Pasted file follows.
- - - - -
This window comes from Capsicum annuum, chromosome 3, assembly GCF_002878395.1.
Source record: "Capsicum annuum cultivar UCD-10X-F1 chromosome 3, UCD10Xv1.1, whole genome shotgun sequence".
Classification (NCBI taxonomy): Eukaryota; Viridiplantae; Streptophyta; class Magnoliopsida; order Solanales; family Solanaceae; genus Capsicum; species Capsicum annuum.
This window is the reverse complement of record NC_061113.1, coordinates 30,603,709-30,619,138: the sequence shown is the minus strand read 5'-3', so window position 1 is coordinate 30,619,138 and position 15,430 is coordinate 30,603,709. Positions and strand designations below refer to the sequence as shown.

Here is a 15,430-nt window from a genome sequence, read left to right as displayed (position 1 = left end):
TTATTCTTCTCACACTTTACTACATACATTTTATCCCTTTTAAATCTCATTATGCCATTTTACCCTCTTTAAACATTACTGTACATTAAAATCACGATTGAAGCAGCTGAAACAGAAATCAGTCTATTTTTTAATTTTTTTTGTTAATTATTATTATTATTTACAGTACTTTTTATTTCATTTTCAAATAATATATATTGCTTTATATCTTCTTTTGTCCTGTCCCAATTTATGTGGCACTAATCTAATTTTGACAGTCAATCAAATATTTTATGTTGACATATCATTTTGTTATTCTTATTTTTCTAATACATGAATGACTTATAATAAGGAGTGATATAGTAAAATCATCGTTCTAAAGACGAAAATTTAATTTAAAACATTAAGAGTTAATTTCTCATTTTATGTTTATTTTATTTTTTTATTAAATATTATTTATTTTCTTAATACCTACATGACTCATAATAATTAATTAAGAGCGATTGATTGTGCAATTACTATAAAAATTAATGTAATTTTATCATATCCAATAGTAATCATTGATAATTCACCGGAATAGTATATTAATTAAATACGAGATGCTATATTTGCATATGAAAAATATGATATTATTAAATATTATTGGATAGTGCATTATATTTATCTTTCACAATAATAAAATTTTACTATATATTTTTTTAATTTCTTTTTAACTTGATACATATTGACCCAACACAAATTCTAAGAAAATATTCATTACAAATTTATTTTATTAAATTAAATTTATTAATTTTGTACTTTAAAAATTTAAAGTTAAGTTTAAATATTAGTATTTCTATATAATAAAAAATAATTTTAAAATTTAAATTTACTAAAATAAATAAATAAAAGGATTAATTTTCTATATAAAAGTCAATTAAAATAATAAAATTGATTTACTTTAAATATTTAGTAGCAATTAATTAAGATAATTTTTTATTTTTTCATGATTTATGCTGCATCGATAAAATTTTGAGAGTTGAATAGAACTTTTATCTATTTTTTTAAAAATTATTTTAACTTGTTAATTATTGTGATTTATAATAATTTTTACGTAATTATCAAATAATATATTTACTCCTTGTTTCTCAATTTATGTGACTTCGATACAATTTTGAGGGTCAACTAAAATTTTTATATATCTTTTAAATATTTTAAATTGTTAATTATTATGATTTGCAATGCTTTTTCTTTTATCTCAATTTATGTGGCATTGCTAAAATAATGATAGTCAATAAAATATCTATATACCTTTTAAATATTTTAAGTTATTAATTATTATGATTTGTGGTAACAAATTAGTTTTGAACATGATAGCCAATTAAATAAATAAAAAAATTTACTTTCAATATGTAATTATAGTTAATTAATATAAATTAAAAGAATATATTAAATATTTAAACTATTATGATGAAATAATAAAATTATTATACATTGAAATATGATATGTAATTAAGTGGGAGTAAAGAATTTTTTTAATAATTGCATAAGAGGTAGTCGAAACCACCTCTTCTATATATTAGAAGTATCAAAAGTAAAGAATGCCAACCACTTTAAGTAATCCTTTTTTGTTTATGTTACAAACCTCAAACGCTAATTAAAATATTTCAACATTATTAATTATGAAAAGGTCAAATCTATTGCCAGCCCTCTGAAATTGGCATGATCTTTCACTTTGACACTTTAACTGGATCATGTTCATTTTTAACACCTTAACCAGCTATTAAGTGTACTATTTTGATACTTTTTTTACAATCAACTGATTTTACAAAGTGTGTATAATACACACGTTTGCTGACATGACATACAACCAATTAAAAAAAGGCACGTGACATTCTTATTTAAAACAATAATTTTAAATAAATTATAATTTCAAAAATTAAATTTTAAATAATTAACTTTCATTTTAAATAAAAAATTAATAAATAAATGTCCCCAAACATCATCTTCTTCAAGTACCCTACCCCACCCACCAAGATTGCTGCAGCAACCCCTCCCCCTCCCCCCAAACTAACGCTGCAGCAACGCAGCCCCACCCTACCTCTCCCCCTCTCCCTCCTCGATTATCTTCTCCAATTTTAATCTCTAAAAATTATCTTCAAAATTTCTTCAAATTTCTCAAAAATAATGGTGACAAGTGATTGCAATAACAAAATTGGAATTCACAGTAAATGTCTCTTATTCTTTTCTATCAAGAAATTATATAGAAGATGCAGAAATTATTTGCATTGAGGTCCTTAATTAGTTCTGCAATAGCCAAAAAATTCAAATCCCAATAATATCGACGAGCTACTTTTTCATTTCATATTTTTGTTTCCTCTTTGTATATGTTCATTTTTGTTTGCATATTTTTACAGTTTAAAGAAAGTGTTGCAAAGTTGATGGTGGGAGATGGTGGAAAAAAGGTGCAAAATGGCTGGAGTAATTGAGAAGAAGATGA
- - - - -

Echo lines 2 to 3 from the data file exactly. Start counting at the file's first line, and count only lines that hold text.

Source record: "Capsicum annuum cultivar UCD-10X-F1 chromosome 3, UCD10Xv1.1, whole genome shotgun sequence".
Classification (NCBI taxonomy): Eukaryota; Viridiplantae; Streptophyta; class Magnoliopsida; order Solanales; family Solanaceae; genus Capsicum; species Capsicum annuum.